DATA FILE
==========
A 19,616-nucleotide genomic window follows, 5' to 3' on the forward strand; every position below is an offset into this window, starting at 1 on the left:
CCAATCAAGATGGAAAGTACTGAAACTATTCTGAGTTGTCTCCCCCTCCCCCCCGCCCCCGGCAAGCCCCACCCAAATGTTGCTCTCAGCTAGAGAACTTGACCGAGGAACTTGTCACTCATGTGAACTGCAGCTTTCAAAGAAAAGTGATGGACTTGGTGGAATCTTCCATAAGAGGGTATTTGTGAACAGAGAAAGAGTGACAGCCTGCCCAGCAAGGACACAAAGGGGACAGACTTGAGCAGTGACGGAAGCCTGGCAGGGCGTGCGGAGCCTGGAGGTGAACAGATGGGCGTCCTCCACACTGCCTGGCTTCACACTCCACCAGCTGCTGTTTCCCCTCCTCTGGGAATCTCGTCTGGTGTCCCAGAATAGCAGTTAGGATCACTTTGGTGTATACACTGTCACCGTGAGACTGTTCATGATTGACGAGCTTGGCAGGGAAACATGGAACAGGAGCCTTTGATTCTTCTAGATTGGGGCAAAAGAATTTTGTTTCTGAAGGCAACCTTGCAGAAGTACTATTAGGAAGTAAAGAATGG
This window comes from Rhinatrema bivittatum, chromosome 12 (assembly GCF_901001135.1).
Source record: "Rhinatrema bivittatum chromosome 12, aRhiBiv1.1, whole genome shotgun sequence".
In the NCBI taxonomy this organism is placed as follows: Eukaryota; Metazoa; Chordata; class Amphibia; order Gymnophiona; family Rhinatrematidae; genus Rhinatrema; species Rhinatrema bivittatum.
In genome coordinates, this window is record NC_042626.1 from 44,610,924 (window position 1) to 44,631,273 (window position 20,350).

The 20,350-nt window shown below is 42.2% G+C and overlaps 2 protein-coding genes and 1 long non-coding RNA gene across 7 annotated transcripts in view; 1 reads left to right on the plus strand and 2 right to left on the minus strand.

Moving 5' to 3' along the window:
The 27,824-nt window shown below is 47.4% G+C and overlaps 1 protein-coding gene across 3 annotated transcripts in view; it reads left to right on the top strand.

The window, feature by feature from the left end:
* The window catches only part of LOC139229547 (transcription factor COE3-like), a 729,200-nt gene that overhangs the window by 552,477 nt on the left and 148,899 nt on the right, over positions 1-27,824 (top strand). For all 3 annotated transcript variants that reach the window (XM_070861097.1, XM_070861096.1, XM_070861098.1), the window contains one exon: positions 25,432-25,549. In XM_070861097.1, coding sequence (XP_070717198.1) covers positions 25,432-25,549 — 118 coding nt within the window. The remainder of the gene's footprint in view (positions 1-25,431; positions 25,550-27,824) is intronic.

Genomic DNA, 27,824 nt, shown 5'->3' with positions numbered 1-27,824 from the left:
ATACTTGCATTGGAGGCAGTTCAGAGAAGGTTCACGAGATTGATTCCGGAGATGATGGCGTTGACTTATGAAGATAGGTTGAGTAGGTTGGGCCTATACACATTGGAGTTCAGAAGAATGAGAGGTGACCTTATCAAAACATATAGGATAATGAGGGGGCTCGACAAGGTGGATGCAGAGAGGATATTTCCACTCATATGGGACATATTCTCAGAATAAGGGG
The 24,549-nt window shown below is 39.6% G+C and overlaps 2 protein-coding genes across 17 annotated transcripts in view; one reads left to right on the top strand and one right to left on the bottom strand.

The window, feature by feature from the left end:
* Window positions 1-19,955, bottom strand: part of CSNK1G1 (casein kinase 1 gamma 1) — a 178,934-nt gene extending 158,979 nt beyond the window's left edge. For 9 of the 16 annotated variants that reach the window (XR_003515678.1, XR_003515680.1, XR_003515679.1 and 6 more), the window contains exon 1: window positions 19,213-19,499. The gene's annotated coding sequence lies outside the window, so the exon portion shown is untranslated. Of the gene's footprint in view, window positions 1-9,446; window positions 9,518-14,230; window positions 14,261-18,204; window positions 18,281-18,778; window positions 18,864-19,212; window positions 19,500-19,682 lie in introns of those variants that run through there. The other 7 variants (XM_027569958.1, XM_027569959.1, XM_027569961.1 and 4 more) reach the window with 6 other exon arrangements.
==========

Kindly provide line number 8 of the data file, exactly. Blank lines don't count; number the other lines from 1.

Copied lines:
Moving 5' to 3' along the window: